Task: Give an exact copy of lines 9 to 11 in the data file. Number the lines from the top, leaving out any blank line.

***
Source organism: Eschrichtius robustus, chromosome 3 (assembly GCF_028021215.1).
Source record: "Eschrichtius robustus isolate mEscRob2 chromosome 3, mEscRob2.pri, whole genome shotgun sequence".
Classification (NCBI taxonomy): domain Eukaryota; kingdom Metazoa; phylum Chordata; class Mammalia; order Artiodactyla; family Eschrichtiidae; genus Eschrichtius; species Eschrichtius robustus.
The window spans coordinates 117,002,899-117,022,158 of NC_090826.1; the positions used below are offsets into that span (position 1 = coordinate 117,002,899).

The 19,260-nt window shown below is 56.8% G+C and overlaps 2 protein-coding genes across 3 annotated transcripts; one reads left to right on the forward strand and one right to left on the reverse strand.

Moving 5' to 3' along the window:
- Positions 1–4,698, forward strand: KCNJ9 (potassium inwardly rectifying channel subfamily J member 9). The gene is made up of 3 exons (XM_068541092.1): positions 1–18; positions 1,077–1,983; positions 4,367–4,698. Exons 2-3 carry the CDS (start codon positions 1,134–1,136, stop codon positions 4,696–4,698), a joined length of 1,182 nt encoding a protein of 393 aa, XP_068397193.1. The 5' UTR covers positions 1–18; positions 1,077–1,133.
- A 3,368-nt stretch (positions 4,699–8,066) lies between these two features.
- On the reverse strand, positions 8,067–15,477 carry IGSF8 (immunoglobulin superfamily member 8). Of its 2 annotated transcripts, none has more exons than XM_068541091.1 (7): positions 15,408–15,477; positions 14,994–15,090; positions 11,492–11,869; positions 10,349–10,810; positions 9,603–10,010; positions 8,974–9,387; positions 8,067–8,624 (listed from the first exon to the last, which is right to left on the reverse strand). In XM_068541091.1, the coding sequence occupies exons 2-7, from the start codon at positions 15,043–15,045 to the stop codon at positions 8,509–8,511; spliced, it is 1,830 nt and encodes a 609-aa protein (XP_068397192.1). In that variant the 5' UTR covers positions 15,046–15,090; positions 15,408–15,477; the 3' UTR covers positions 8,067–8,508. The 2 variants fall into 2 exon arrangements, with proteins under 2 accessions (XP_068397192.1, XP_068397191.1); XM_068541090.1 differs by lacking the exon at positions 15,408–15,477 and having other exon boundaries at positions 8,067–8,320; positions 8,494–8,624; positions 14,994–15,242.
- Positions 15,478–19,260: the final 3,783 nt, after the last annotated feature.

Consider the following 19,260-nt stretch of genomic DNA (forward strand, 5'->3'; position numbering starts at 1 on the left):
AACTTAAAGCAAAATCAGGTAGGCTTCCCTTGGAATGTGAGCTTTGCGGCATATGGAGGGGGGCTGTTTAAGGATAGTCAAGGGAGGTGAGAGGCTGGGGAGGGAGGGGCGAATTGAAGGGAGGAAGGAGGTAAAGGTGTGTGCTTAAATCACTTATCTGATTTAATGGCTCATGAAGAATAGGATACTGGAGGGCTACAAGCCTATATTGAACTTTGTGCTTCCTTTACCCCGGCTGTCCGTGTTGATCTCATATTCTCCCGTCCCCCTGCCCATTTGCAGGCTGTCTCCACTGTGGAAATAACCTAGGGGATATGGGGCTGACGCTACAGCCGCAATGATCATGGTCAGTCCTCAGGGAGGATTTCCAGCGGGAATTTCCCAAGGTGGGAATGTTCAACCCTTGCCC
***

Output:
- On the reverse strand, positions 8,067–15,477 carry IGSF8 (immunoglobulin superfamily member 8). Of its 2 annotated transcripts, none has more exons than XM_068541091.1 (7): positions 15,408–15,477; positions 14,994–15,090; positions 11,492–11,869; positions 10,349–10,810; positions 9,603–10,010; positions 8,974–9,387; positions 8,067–8,624 (listed from the first exon to the last, which is right to left on the reverse strand). In XM_068541091.1, the coding sequence occupies exons 2-7, from the start codon at positions 15,043–15,045 to the stop codon at positions 8,509–8,511; spliced, it is 1,830 nt and encodes a 609-aa protein (XP_068397192.1). In that variant the 5' UTR covers positions 15,046–15,090; positions 15,408–15,477; the 3' UTR covers positions 8,067–8,508. The 2 variants fall into 2 exon arrangements, with proteins under 2 accessions (XP_068397192.1, XP_068397191.1); XM_068541090.1 differs by lacking the exon at positions 15,408–15,477 and having other exon boundaries at positions 8,067–8,320; positions 8,494–8,624; positions 14,994–15,242.
- Positions 15,478–19,260: the final 3,783 nt, after the last annotated feature.

Consider the following 19,260-nt stretch of genomic DNA (forward strand, 5'->3'; position numbering starts at 1 on the left):